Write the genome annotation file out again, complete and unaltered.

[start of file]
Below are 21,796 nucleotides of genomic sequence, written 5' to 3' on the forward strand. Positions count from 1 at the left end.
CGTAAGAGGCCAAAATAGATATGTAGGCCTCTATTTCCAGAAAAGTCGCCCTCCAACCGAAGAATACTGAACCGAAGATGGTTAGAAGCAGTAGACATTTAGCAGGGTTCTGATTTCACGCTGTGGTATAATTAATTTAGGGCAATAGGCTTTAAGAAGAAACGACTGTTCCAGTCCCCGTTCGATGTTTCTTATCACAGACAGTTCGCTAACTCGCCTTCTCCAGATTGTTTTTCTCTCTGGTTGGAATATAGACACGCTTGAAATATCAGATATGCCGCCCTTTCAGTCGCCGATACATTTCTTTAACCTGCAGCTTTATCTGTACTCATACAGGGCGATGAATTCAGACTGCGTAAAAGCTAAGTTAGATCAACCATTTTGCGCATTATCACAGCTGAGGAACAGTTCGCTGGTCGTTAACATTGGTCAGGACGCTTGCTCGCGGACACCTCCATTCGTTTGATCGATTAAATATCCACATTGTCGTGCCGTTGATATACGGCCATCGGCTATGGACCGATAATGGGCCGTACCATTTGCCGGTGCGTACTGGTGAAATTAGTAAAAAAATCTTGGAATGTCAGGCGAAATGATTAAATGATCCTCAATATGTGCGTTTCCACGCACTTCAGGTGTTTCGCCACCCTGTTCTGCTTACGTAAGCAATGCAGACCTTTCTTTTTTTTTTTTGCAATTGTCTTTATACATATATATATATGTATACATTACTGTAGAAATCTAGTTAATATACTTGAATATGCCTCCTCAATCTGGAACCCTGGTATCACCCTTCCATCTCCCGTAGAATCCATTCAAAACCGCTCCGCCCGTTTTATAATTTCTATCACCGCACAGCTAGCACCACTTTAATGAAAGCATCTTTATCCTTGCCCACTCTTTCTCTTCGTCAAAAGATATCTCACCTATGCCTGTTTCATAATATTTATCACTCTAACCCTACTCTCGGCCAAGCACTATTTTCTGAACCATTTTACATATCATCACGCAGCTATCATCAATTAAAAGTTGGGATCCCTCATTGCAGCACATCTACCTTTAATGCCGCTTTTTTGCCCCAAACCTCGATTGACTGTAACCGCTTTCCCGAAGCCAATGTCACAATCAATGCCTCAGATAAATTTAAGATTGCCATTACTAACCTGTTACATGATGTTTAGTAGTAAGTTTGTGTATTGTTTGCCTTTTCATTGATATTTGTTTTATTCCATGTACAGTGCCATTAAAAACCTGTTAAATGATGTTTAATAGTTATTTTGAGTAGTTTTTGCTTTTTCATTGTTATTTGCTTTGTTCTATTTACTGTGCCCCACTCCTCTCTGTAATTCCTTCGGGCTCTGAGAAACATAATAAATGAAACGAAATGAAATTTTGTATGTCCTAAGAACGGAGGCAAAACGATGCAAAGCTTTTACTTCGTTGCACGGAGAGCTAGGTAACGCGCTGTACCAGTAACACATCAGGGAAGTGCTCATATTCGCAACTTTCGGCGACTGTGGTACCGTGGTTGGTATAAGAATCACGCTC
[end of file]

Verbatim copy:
Below are 21,796 nucleotides of genomic sequence, written 5' to 3' on the forward strand. Positions count from 1 at the left end.
CGTAAGAGGCCAAAATAGATATGTAGGCCTCTATTTCCAGAAAAGTCGCCCTCCAACCGAAGAATACTGAACCGAAGATGGTTAGAAGCAGTAGACATTTAGCAGGGTTCTGATTTCACGCTGTGGTATAATTAATTTAGGGCAATAGGCTTTAAGAAGAAACGACTGTTCCAGTCCCCGTTCGATGTTTCTTATCACAGACAGTTCGCTAACTCGCCTTCTCCAGATTGTTTTTCTCTCTGGTTGGAATATAGACACGCTTGAAATATCAGATATGCCGCCCTTTCAGTCGCCGATACATTTCTTTAACCTGCAGCTTTATCTGTACTCATACAGGGCGATGAATTCAGACTGCGTAAAAGCTAAGTTAGATCAACCATTTTGCGCATTATCACAGCTGAGGAACAGTTCGCTGGTCGTTAACATTGGTCAGGACGCTTGCTCGCGGACACCTCCATTCGTTTGATCGATTAAATATCCACATTGTCGTGCCGTTGATATACGGCCATCGGCTATGGACCGATAATGGGCCGTACCATTTGCCGGTGCGTACTGGTGAAATTAGTAAAAAAATCTTGGAATGTCAGGCGAAATGATTAAATGATCCTCAATATGTGCGTTTCCACGCACTTCAGGTGTTTCGCCACCCTGTTCTGCTTACGTAAGCAATGCAGACCTTTCTTTTTTTTTTTTGCAATTGTCTTTATACATATATATATATGTATACATTACTGTAGAAATCTAGTTAATATACTTGAATATGCCTCCTCAATCTGGAACCCTGGTATCACCCTTCCATCTCCCGTAGAATCCATTCAAAACCGCTCCGCCCGTTTTATAATTTCTATCACCGCACAGCTAGCACCACTTTAATGAAAGCATCTTTATCCTTGCCCACTCTTTCTCTTCGTCAAAAGATATCTCACCTATGCCTGTTTCATAATATTTATCACTCTAACCCTACTCTCGGCCAAGCACTATTTTCTGAACCATTTTACATATCATCACGCAGCTATCATCAATTAAAAGTTGGGATCCCTCATTGCAGCACATCTACCTTTAATGCCGCTTTTTTGCCCCAAACCTCGATTGACTGTAACCGCTTTCCCGAAGCCAATGTCACAATCAATGCCTCAGATAAATTTAAGATTGCCATTACTAACCTGTTACATGATGTTTAGTAGTAAGTTTGTGTATTGTTTGCCTTTTCATTGATATTTGTTTTATTCCATGTACAGTGCCATTAAAAACCTGTTAAATGATGTTTAATAGTTATTTTGAGTAGTTTTTGCTTTTTCATTGTTATTTGCTTTGTTCTATTTACTGTGCCCCACTCCTCTCTGTAATTCCTTCGGGCTCTGAGAAACATAATAAATGAAACGAAATGAAATTTTGTATGTCCTAAGAACGGAGGCAAAACGATGCAAAGCTTTTACTTCGTTGCACGGAGAGCTAGGTAACGCGCTGTACCAGTAACACATCAGGGAAGTGCTCATATTCGCAACTTTCGGCGACTGTGGTACCGTGGTTGGTATAAGAATCACGCTC